I refuse to fight in the culture war because I refuse war. Christ Jesus Himself did not come as a conquering king, but as one who suffered for His people. Those whom Christ loves, I love, and that which Christ does, I do, with whatever errors and delays. That does not eliminate violence from the world; but our Lord's own response to violence was to receive it willingly in His Person, and return nothing, nothing, except love, flowing generously out of His veins. His is the only side I want to take, and He came exclusively out of a deep and tender love for the damned. How then am I to refuse love to anyone?

This hits home on two levels. First, it reminds us that there is something wrong in a Christian rejoicing in a war. Secondly, humanity is getting forgotten in the heat. Whatever side you are on in this war, there really ought to be something sickening in the damage that's being done to people's lives. As Blanchard puts it (speaking as a gay man):

We of all people ought to know better than to try to get someone fired, or celebrate it when they are, on the grounds that their moral stands don't line up with ours.

I don't criticize or blame him for his refusal to get involved in the conflict: pacifism can be a needful witness to the ultimate truth of peace. But pacifism cannot (in Catholic teaching) be the final story: in principle, there is a need to fight even if, on occasions and for individuals, that need is put aside. What is needed here is a sense of chivalry: a recognition that those whom we fight are also made in God's image. To come at this from a different way, in more 'liberal' language, a genuine and bitter disagreement ought to take some account of those spheres which have been carved out of the public, agonistic space: those areas of private life where we can retire from the fray; those areas of professional work where our views are irrelevant so long as we can do our job well.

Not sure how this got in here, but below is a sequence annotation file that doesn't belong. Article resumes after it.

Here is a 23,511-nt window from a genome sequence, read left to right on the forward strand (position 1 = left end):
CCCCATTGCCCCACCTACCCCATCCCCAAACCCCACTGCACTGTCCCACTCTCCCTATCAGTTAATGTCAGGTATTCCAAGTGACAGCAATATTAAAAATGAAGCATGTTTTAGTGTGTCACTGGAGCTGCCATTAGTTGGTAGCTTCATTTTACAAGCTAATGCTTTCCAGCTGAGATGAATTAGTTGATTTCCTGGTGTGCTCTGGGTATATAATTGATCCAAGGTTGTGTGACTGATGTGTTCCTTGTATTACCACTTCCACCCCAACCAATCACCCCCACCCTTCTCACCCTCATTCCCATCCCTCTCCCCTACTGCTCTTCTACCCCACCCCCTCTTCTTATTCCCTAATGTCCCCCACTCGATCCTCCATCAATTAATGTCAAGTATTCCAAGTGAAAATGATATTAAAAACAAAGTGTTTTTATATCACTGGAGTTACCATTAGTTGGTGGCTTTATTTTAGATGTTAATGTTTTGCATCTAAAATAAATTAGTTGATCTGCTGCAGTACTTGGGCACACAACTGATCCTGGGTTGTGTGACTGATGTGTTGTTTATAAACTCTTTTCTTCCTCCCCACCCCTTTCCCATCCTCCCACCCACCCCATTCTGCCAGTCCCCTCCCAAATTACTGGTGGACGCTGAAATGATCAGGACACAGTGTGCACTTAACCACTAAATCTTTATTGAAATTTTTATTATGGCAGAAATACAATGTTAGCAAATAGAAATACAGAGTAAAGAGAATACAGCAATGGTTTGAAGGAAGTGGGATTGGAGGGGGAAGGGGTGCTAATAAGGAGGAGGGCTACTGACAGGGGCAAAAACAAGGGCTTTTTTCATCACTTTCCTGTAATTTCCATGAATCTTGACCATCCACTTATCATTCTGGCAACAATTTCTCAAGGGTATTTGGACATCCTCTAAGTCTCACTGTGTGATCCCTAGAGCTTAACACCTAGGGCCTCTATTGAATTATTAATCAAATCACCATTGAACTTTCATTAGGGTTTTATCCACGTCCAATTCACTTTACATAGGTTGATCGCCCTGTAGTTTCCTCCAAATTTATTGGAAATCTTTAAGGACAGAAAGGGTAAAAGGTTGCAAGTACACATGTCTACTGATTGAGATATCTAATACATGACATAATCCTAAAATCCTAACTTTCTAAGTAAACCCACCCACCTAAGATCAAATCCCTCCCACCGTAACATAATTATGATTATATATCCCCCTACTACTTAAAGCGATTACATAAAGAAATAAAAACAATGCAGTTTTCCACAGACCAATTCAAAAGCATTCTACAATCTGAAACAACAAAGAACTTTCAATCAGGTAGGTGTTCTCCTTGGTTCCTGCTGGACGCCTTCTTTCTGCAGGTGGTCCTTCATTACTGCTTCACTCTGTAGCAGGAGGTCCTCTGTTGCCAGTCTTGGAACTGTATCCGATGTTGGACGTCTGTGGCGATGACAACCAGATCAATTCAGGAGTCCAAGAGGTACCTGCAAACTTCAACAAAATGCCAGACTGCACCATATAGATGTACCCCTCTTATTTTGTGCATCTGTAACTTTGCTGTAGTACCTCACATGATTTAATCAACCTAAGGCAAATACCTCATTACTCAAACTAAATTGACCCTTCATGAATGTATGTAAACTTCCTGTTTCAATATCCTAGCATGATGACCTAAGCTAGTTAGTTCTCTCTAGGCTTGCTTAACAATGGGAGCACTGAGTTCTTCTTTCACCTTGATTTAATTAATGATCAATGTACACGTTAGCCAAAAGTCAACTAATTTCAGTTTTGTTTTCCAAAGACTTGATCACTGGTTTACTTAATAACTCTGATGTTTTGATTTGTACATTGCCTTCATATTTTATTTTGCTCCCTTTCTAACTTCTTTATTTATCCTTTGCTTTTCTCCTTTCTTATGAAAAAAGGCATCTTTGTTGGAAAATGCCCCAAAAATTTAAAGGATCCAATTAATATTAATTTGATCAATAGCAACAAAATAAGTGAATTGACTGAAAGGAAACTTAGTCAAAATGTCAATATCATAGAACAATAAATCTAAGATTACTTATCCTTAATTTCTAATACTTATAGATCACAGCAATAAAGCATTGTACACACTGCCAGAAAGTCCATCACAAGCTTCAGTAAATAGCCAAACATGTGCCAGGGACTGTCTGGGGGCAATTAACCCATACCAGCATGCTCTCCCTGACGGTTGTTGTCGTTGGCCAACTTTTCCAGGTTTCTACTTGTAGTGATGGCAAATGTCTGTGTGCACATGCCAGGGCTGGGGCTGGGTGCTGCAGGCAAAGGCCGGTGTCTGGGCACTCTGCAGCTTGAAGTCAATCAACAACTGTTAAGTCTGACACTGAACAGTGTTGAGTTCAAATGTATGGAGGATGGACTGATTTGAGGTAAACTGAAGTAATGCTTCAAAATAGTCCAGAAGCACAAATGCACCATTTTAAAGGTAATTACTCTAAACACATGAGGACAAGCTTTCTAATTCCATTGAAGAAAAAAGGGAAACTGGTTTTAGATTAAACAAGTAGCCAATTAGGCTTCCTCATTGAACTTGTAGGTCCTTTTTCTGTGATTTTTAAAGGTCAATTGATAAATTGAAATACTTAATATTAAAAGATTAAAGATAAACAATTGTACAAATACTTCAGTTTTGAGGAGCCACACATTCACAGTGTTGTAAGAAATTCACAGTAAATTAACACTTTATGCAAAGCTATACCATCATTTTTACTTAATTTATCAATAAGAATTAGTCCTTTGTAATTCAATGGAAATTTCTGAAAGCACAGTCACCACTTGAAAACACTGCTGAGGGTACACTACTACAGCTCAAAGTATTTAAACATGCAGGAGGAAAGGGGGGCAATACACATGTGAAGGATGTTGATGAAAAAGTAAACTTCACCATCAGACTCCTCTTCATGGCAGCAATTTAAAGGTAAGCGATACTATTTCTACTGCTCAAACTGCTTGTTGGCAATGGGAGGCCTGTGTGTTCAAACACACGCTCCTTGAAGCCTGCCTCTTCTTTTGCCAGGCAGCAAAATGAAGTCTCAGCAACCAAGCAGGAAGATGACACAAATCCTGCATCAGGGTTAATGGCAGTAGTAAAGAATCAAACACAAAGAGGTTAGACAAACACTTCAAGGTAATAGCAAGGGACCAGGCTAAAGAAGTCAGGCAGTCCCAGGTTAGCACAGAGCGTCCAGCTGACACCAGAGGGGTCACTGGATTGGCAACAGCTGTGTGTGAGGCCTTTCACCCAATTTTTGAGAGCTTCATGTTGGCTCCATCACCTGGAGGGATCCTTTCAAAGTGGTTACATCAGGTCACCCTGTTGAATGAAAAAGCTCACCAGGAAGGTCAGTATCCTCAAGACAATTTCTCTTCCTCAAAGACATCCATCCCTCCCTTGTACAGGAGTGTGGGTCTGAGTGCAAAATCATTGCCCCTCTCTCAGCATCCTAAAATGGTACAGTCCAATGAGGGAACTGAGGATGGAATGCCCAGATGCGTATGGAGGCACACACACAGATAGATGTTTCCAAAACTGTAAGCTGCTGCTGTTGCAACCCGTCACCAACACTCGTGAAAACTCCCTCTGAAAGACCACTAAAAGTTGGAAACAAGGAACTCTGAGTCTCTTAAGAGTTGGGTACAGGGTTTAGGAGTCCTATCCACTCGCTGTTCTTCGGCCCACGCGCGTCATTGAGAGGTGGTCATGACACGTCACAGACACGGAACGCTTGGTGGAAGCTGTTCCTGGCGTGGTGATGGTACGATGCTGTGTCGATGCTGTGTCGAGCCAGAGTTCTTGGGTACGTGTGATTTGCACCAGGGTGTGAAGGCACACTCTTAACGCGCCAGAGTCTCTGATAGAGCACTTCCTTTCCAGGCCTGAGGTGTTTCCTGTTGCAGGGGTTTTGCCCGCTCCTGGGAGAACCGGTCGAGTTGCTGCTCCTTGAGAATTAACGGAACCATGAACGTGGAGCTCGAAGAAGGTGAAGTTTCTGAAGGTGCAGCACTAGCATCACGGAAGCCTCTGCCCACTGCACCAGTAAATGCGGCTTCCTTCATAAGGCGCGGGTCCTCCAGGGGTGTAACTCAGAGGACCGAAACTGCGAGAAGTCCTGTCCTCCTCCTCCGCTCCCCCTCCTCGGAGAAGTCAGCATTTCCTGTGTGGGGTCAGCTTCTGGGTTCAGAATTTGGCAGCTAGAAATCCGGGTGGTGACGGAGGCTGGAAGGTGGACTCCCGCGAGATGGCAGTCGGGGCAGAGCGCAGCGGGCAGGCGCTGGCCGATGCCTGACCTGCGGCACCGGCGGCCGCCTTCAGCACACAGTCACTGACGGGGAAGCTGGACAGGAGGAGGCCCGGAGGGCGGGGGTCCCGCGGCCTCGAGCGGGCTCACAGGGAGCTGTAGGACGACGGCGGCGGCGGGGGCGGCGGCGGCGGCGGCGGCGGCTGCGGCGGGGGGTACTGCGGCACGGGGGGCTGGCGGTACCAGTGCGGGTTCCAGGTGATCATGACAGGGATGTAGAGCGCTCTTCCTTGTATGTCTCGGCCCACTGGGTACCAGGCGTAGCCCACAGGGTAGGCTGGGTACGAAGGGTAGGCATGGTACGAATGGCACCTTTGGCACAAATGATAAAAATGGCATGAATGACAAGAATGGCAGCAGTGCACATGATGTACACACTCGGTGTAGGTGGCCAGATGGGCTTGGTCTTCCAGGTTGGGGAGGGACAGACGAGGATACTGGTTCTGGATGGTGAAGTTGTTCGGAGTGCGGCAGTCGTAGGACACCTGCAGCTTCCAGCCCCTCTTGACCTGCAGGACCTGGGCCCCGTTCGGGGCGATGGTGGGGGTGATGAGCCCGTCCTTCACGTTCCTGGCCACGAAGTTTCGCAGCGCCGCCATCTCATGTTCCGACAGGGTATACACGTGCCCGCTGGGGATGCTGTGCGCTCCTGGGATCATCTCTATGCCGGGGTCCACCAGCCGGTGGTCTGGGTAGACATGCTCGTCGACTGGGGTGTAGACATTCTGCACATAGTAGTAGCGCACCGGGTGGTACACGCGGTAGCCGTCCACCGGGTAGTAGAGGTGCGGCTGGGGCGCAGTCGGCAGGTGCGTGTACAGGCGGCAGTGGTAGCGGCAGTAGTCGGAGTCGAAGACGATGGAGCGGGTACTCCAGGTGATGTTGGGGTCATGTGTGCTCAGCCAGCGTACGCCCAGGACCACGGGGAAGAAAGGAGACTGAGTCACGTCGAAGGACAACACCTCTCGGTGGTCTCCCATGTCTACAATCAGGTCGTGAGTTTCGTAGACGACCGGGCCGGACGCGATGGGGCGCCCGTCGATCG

In short, the metaphor of war remains useful here, both because it reminds us of the regrettable nature of the struggle, but also because of the existence of jus in bello, the waging of war justly or with chivalry.

Monday, 7 April 2014

Gerry Hassan, revolutionary justice and The Nightmare.

                                                           19 September....

Gerry Hassan (aka Scotland's Leading Public Intellectual) has been writing again about the future of an independent Scotland and its Constitution. Instead of a Constitution written by 'Civic Scotland'

that amorphous part of polite respectable society, first identified hanging around middle class, well-heeled parts of Edinburgh and Glasgow in the early 1980s, at least in the eyes of government

he urges a Constitution written by the 'third Scotland':

Why don’t we take the aspirations and myths of popular sovereignty and Constitutional Conventions, and fill them with the energies of the DIY cultures and ethos of the self-organising ‘third Scotland’ and the new generation of activists, campaigners and do-ers who are emerging? Such a shift would be a watershed moment in the democratising of modern Scotland, and a signal that we have learnt from our own past and myths about how to do things in a very different, bolder and more open way.